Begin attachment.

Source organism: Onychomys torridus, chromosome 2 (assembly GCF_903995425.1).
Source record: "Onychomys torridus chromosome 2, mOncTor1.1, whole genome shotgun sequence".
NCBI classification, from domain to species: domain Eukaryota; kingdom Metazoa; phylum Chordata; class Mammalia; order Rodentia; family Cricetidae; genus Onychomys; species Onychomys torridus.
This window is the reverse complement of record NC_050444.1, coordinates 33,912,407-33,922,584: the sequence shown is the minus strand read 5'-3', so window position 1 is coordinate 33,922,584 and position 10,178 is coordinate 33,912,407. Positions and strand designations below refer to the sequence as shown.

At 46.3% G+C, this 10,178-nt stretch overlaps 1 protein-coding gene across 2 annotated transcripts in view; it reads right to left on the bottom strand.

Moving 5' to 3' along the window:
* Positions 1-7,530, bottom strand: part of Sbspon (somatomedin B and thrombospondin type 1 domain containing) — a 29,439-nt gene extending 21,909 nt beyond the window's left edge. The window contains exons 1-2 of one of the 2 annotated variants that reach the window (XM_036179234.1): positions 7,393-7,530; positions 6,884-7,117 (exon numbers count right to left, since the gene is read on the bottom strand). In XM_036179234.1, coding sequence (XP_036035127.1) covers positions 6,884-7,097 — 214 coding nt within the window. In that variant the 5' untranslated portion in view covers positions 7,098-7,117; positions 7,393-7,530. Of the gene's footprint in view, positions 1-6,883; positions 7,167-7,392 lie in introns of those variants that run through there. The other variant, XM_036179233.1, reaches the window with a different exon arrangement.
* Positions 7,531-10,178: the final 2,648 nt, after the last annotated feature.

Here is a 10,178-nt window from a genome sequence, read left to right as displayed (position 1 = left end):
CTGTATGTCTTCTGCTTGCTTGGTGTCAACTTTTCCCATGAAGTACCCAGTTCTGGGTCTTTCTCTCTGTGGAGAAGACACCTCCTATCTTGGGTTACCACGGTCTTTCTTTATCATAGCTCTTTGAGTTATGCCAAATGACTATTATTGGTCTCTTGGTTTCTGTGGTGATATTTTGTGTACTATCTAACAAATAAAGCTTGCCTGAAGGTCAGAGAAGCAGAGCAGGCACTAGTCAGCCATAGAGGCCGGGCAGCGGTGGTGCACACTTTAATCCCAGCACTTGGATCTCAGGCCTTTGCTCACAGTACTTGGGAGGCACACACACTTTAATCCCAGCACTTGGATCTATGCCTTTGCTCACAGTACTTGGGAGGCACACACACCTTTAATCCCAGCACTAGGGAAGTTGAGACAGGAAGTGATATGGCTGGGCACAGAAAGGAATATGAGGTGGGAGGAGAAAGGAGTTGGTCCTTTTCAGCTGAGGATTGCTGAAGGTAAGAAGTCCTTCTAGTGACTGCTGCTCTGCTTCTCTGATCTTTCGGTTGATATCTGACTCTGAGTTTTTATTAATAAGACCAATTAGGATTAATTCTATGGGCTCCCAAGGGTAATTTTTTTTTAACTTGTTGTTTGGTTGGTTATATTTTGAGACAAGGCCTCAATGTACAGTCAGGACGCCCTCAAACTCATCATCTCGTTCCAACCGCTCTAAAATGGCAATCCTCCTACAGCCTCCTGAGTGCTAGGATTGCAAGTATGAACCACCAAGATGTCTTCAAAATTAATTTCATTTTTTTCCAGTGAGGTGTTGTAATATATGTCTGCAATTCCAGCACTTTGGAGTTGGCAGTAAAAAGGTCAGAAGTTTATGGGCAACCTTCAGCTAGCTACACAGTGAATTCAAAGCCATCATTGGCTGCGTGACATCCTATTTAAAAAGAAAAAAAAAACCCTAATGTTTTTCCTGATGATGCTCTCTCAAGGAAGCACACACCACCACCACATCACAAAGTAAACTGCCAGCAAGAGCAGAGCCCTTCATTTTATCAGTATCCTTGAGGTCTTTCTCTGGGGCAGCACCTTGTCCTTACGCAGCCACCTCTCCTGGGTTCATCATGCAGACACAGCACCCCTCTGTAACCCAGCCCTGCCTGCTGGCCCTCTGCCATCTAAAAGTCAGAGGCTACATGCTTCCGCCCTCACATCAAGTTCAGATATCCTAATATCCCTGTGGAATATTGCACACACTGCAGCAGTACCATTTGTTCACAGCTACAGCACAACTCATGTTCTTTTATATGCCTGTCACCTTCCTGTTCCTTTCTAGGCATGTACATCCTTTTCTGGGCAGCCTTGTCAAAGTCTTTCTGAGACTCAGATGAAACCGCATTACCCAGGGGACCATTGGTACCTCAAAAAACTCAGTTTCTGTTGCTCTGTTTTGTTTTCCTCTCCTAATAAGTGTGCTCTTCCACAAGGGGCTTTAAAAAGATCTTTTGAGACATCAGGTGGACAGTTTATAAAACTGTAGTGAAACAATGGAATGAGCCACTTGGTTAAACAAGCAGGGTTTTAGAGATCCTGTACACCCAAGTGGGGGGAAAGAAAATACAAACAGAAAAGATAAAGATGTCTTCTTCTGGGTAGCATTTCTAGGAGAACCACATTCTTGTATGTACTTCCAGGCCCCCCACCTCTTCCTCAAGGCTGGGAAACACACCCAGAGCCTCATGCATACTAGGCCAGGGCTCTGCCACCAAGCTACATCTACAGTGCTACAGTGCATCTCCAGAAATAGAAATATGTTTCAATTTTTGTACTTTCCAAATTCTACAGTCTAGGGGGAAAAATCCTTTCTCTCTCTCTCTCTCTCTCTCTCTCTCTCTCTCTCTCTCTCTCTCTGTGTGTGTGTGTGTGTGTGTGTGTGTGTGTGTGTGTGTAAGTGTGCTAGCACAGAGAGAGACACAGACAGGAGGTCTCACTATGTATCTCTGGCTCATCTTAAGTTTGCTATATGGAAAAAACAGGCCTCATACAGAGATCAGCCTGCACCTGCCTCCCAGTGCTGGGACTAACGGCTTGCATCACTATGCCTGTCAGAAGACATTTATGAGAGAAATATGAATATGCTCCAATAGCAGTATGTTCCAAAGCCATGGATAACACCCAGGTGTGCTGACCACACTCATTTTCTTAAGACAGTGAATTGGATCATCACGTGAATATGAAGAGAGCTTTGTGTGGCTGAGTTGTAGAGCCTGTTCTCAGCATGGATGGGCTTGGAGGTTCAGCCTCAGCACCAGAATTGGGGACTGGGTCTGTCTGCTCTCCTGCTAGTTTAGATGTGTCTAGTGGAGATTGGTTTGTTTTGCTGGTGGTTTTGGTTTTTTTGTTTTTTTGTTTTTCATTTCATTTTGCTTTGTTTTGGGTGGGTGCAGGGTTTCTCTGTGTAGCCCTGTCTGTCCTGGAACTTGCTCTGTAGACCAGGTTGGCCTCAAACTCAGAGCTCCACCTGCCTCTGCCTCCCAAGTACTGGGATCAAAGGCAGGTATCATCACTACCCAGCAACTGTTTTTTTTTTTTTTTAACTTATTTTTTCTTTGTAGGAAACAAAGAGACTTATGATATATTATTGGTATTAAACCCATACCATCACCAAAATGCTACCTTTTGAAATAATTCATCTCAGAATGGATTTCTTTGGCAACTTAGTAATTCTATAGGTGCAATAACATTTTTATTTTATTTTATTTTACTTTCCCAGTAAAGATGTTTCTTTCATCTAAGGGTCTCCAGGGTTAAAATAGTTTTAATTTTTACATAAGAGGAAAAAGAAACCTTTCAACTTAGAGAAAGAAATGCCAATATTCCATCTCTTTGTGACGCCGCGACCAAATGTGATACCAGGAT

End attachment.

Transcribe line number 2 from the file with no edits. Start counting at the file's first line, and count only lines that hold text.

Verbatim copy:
Source record: "Onychomys torridus chromosome 2, mOncTor1.1, whole genome shotgun sequence".